The negative impact of the “economic coronavirus” is not limited to supporters of the left. It has struck everyone, with an emphasis on the middle class. Among the people affected are countless Netanyahu supporters. This is not some temporary crisis, either. It is an economic megacrisis of historic proportions. Even when it is finally over, it will take years for Israel to dig itself out.

The overall impression is that Netanyahu only realized the scope of the outrage sometime last week, when the second wave of the coronavirus hit Israel. Once again, the government was forced to announce that businesses such as event halls and gyms would have to shut down. Until then, many people believed that once they were able to go back to work, they would be able to rebuild their businesses. That turned out to be a pipe dream. It was also when the self-employed began planning their demonstration for July 11.

On the evening of July 8, Netanyahu held an urgent press conference with Finance Minister Israel Katz to present their plan to offer emergency aid to the self-employed and the unemployed. This includes immediate grants of up to 7,500 shekels [$2,200] to the self-employed, and eligibility for additional grants lasting up to June 2021. It also involves a comprehensive extension of unemployment payments for hundreds of thousands of Israelis, as well as providing assistance in obtaining business loans.

In an attempt to lower the flames and reduce tensions, Netanyahu and Katz met July 10 with representatives of the self-employed. At this meeting, which lasted almost until the Sabbath [Friday evening], they listened to the problems and reservations that the self-employed had with the emergency plan. Netanyahu may have thought that this would be enough to cancel the demonstration the next day or at least reduce the number of participants, but he was proven wrong.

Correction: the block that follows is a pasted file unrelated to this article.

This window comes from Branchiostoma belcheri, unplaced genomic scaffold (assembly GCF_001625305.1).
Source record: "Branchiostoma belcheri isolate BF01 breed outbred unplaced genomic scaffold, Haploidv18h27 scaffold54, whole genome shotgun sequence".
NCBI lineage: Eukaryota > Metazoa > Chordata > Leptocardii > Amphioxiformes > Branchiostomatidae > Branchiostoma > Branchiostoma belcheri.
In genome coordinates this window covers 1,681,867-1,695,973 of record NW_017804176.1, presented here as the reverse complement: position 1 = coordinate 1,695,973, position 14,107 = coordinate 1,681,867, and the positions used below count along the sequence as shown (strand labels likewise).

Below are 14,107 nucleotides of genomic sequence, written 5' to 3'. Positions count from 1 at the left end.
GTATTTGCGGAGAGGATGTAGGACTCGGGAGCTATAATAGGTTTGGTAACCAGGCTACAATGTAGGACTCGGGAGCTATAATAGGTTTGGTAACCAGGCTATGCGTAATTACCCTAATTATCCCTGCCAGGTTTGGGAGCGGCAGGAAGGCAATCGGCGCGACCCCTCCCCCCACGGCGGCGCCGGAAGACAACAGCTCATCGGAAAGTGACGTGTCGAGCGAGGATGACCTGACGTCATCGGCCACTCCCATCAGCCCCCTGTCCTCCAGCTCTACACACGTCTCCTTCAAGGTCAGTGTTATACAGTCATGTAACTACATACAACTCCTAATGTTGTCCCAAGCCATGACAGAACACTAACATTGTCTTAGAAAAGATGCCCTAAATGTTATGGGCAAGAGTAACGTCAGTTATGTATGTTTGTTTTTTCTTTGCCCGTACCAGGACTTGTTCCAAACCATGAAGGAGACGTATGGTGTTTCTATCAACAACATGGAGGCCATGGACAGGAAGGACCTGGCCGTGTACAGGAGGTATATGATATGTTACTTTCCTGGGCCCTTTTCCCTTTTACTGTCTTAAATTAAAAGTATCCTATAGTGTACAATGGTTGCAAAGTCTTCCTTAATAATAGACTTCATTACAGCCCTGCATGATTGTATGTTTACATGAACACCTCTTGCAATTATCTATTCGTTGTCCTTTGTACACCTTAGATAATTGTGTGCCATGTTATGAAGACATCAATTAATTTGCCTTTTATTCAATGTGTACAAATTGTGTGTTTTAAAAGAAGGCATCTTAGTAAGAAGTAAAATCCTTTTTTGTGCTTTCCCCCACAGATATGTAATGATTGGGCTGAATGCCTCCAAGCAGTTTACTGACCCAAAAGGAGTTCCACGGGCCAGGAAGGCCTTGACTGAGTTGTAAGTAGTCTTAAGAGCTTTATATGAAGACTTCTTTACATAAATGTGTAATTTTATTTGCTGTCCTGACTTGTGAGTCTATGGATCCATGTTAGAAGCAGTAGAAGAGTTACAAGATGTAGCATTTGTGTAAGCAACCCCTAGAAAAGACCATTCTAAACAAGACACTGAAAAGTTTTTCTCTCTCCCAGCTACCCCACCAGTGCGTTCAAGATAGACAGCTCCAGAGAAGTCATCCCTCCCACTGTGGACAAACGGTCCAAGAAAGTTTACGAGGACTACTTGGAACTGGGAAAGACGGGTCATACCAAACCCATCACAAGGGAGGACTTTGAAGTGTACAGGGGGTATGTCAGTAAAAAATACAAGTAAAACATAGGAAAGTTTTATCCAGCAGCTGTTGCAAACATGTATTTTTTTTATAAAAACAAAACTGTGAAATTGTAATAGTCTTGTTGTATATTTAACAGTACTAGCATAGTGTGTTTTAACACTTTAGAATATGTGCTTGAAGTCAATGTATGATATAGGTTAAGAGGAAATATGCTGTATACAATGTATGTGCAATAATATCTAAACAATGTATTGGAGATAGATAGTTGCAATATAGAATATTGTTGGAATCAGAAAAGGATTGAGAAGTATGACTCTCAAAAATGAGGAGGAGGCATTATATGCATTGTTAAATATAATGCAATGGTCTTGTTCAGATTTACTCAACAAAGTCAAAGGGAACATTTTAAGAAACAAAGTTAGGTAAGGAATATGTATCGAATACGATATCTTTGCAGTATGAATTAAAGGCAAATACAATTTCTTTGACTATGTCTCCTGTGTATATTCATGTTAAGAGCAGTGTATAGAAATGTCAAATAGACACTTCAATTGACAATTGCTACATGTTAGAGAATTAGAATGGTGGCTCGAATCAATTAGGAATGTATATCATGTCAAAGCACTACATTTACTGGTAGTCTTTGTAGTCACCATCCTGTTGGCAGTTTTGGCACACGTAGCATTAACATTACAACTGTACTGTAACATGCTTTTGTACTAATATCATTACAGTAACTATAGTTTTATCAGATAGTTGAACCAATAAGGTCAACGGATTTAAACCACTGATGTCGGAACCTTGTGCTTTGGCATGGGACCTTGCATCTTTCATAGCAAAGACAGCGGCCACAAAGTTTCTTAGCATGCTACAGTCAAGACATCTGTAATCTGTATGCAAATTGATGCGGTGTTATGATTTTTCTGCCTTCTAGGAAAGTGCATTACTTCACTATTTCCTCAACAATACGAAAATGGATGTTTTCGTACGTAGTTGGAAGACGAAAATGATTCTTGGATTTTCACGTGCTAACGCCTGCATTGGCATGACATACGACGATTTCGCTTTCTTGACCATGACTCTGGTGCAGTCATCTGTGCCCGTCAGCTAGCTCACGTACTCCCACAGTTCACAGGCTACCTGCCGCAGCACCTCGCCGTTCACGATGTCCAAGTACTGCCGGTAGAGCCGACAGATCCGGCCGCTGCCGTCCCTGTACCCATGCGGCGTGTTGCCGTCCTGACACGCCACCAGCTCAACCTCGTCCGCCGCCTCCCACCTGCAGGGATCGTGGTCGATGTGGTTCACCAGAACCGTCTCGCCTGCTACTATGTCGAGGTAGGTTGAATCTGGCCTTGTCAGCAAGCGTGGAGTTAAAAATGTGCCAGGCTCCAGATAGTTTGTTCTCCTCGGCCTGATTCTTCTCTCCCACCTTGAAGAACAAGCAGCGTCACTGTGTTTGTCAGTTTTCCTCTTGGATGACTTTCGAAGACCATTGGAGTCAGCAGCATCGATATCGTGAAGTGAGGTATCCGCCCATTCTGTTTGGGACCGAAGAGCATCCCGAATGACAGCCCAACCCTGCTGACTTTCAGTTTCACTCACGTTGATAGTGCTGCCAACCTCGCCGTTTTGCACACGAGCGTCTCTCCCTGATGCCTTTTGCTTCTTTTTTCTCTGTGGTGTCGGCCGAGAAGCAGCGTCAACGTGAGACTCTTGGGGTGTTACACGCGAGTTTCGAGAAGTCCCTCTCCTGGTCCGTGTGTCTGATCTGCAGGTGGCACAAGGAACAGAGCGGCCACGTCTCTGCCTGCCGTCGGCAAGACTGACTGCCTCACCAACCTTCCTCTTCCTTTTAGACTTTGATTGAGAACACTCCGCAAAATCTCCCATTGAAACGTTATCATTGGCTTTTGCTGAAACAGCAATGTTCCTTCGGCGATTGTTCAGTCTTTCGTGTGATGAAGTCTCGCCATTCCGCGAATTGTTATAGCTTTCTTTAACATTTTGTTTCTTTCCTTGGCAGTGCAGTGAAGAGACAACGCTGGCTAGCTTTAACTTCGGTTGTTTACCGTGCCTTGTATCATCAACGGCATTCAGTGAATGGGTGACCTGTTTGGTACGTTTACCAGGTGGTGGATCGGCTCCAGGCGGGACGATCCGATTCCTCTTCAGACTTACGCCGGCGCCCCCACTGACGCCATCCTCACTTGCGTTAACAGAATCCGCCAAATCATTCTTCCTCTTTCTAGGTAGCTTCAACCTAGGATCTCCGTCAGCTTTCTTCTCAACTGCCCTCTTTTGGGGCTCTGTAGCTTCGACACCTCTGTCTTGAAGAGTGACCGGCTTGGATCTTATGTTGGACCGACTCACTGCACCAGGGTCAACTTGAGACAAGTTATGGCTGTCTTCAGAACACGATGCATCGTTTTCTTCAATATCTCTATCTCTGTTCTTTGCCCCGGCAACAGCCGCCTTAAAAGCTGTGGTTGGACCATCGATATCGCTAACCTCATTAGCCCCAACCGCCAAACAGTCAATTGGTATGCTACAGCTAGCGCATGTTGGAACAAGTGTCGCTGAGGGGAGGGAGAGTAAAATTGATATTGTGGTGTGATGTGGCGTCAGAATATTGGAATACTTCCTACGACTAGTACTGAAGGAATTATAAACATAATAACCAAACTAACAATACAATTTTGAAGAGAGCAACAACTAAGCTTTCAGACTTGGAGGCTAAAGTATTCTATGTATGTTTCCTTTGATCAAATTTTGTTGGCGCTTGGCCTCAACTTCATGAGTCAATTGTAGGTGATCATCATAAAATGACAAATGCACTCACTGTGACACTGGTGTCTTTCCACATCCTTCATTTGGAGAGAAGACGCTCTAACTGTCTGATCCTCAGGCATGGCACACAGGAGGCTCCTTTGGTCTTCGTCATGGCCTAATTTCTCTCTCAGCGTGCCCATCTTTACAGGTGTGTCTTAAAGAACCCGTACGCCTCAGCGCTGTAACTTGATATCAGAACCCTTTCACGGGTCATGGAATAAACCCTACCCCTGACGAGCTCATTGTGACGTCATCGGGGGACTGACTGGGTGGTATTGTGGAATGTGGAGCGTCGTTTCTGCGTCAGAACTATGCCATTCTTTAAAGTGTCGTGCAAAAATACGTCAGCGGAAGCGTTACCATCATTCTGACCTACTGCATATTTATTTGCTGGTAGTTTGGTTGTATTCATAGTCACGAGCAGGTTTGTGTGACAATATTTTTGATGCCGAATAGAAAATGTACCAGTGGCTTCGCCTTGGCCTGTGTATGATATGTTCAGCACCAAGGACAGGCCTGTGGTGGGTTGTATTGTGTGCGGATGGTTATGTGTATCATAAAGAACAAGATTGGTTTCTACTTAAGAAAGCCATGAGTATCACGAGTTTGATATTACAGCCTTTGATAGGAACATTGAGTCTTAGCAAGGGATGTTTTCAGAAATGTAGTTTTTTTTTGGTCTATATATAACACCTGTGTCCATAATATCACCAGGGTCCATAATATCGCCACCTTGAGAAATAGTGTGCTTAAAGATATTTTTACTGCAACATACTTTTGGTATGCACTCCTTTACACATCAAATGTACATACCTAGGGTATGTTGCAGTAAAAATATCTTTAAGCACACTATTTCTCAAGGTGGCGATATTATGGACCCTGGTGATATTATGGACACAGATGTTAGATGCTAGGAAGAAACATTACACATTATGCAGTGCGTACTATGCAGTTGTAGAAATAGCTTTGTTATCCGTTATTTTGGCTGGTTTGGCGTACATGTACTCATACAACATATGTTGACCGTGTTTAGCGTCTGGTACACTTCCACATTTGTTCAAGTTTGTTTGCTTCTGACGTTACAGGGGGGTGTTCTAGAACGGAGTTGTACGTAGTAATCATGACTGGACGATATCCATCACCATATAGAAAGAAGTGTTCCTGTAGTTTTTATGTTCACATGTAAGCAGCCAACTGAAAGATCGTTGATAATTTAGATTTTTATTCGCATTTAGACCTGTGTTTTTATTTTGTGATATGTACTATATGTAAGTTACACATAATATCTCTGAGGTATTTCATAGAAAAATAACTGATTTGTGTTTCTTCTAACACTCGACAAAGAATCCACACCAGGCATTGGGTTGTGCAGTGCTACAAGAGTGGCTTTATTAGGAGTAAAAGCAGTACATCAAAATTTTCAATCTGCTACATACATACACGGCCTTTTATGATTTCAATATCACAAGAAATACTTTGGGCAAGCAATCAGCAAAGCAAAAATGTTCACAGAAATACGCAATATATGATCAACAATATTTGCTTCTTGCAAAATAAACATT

It turned out to be the largest protest since the start of the pandemic. What set it apart was the overwhelming sense of desperation and sadness, rather than outrage. On July 12, the government approved its aid package, but as time goes by, more and more holes have been found in it. Many of the self-employed — the main victims of this crisis — will end up receiving very small grants, often amounting to no more than a few hundred shekels. Netanyahu and Katz have already promised to be more attentive to these problems and to fix them once the plan is implemented, but it is not at all certain that they will be able to stop the wave of protests planned this week — including one outside the prime minister's official residence in Jerusalem on July 14.

On July 14, Israelis awakened to chilling news on the coronavirus front —1,681 new cases registered the day before. Also, the number of seriously ill patients and patients on ventilators is rising, the Health Ministry failed to take advantage of a lull to prepare for the second wave and no one has yet been named coronavirus affairs director to coordinate the nation's response to the crisis, as new Health Minister Yuli Edelstein promised. On the economic front, there is a growing feeling of distrust in the current “coronavirus government” and the person at its helm. Not only is the largest government in Israel’s history costing taxpayers a fortune, it is not serving the people’s interests, either. There is good reason why Netanyahu is taking a dive in all the polls and even losing the trust of voters on the right.

The mood set by the protests is even spreading among Netanyahu’s allies in the ultra-Orthodox community, who claim that the authorities have it out for them. They complain that the government has been acting too impulsively to impose closures on ultra-Orthodox neighborhoods and to enforce the use of masks. To express their rage, hundreds of ultra-Orthodox protesters gathered in Jerusalem’s Romema neighborhood July 13 and threw eggs at the police.

At first glance, these ultra-Orthodox protesters have nothing in common with the self-employed in Tel Aviv, demonstrators on the bridges and people protesting Netanyahu’s corruption. They come from very different cultural and political backgrounds. But there are some things that they have in common, among them a sense of helplessness, anger and a loss of trust in the current government.